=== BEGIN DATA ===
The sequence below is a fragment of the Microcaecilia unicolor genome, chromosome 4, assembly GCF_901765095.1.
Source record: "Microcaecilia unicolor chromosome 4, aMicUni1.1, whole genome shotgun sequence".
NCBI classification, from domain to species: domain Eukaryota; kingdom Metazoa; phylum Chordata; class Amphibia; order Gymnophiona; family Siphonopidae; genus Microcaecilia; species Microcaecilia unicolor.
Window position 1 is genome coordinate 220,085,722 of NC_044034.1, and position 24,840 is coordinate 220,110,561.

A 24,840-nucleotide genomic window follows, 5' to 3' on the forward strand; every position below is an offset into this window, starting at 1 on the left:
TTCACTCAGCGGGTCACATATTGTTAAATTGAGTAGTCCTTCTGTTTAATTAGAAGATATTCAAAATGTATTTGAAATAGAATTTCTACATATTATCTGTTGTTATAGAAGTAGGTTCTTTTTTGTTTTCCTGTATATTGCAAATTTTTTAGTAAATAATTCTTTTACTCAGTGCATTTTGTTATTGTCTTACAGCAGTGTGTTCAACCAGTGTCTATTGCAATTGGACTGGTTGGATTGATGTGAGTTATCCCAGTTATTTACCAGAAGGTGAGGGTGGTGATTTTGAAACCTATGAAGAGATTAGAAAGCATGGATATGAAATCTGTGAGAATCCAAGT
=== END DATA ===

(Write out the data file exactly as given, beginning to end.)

The sequence below is a fragment of the Microcaecilia unicolor genome, chromosome 4, assembly GCF_901765095.1.
Source record: "Microcaecilia unicolor chromosome 4, aMicUni1.1, whole genome shotgun sequence".
NCBI classification, from domain to species: domain Eukaryota; kingdom Metazoa; phylum Chordata; class Amphibia; order Gymnophiona; family Siphonopidae; genus Microcaecilia; species Microcaecilia unicolor.
Window position 1 is genome coordinate 220,085,722 of NC_044034.1, and position 24,840 is coordinate 220,110,561.

A 24,840-nucleotide genomic window follows, 5' to 3' on the forward strand; every position below is an offset into this window, starting at 1 on the left:
TTCACTCAGCGGGTCACATATTGTTAAATTGAGTAGTCCTTCTGTTTAATTAGAAGATATTCAAAATGTATTTGAAATAGAATTTCTACATATTATCTGTTGTTATAGAAGTAGGTTCTTTTTTGTTTTCCTGTATATTGCAAATTTTTTAGTAAATAATTCTTTTACTCAGTGCATTTTGTTATTGTCTTACAGCAGTGTGTTCAACCAGTGTCTATTGCAATTGGACTGGTTGGATTGATGTGAGTTATCCCAGTTATTTACCAGAAGGTGAGGGTGGTGATTTTGAAACCTATGAAGAGATTAGAAAGCATGGATATGAAATCTGTGAGAATCCAAGT